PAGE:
Taking Up Residence

Michigan-based fiber artist, painter and sculptor Ellie Anderson is used to fitting her artistic pursuits into the gaps of her busy schedule. Before her residency at Peninsula School of Art (PenArt), she had “never had the opportunity to just focus on art,” so she wasn’t expecting the outpouring of ideas that came to her during the first few days of the program.

During her residency, Anderson wrapped up a project she had previously put on the back burner: a sculpture that holds rows of jars, each containing objects such as pine needles, sea shells and stones.
“I grab small things when I go on walks and put them in little jars to document different places I’ve gone to,” Anderson said. “It encourages me to look at things slowly.”

“I didn’t realize how much work and life were clouding these ideas from coming forward,” Anderson said. “It was surprising how much clarity [I gained.]”

She was one of six participants in the first full-fledged season of PenArt’s new artist-in-residence program, an early version of which went on an indefinite hiatus around the 1970s, according to PenArt artistic director Elysia Michaelson. 

Anderson’s six-week session as PenArt’s artist-in-residence ended in May, but by that time, PenArt was already busy choosing artists for its next three sessions.

The selection process is an in-depth one, Michaelson said. After artists apply for one of the six artist-in-residence positions available per year, a committee made up of other practicing artists, educators and curators scores applications with a rubric that takes into account factors such as the quality and craftsmanship of the art and the artists’ commitment to their work and potential for career development.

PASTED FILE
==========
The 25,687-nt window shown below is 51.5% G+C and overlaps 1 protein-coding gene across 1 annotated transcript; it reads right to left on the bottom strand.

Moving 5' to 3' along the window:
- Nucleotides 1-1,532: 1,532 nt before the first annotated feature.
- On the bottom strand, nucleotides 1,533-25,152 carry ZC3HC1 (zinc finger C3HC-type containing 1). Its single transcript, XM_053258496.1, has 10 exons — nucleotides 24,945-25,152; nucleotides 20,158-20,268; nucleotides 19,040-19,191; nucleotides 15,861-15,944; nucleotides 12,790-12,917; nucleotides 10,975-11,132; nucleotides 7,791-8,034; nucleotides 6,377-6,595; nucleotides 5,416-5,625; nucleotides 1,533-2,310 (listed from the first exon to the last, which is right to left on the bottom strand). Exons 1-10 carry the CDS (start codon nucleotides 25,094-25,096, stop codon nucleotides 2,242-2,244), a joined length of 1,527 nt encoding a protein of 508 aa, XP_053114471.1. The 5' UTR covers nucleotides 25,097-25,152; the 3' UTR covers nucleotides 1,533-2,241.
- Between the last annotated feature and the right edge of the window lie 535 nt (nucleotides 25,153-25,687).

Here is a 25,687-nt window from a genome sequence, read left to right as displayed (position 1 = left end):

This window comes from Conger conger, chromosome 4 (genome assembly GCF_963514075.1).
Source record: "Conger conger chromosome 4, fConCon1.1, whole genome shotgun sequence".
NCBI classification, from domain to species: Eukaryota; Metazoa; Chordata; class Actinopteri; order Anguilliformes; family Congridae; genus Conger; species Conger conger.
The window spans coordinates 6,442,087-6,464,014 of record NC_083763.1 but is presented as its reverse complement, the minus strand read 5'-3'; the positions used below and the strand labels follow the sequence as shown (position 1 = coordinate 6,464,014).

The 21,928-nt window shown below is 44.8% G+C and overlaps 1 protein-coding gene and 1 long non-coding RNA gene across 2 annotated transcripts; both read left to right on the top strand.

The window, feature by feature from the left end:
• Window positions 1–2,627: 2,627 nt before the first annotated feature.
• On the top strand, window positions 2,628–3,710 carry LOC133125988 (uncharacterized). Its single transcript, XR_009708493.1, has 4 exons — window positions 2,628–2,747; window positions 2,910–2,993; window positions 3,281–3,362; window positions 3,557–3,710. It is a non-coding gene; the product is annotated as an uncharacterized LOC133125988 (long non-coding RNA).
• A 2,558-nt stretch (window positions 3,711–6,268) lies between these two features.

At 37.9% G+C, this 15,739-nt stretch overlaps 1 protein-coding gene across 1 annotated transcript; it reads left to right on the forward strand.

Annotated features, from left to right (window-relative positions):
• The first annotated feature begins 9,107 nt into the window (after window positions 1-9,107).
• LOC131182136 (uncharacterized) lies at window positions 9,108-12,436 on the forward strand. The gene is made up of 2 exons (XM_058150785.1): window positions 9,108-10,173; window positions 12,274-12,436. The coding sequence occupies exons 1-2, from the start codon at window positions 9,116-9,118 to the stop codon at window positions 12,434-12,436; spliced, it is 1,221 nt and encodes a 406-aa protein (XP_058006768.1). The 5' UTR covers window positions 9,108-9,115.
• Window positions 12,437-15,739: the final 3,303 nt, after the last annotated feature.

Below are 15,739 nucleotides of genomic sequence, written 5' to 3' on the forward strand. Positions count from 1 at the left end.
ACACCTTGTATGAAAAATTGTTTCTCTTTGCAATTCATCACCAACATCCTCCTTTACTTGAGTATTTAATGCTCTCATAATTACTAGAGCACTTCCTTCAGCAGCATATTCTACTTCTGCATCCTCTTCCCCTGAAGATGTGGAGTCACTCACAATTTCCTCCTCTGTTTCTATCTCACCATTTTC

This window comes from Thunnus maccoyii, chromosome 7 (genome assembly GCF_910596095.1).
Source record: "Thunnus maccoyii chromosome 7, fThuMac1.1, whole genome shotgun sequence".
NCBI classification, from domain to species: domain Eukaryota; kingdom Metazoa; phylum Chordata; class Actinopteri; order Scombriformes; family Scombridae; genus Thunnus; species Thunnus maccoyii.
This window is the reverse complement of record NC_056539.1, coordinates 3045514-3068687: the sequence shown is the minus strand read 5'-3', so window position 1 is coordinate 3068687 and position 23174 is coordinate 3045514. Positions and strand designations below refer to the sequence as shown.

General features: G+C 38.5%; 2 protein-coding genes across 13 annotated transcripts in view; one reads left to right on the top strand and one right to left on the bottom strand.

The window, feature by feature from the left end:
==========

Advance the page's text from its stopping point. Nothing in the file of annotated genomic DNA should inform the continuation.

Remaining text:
“Committee members all do that on their own time; then we do a Zoom meeting where we look at where all of the rankings fell,” Michaelson said. “It helps them check each other’s biases. Last year, I didn’t expect so much conversation, but they really rearranged their list.”

During last year’s selection process, the committee, which switches out members every year, had about 50 applications to sort through – a good number for such a young program, Michaelson said.

Those 50-or-so applicants were whittled down to six artists-in-residence, who were split into pairs. Each pair completed its residency during one of three six-week sessions, which were held through the winter and spring.

Artists choose how to spend their time during their residency – though the schedules they have in mind going into the program don’t always pan out. For example, Wendi Turchan-Martin – a painter and fiber artist based in Sheboygan who had previously taught summer art workshops at PenArt – planned for a relaxed residency in early 2022 when PenArt ran two pilot sessions to tweak the program and get feedback from participants. Instead, she found herself too eager to take things slowly. 

“I would usually wake up and get into the studio as quickly as possible because I was so excited,” Turchan-Martin said. “I really thought I would practice a lot of self-care and go slow, but the space was so incredible that I was constantly like, ‘I gotta get in there.’”

Part of Turchan-Martin’s excitement was thanks to the novelty of having a designated work space. At home, she does most of her art in her bedroom, but at PenArt, she had a studio of her own, as do all other PenArt artists-in-residence.

“I loved the privacy,” Turchan-Martin said. “You can work at your own pace because nobody’s poking around or asking questions, unless you’re scheduled with a visiting critic.” (These critics, like the members of the selection committee, are working artists, educators or curators who drop in to give artists feedback and support during their residency, Michaelson said.)

Supporting working artists such as Turchan-Martin and Anderson is the crux of the residency program, according to Michaelson. 

“We have lots of opportunities to support working artists through exhibits, lectures, things like that, but we don’t have as many opportunities to support artists in the creation of their work,” Michaelson said. “We wouldn’t have those quality exhibitions without artists being able to really dive into their practice and challenge themselves.”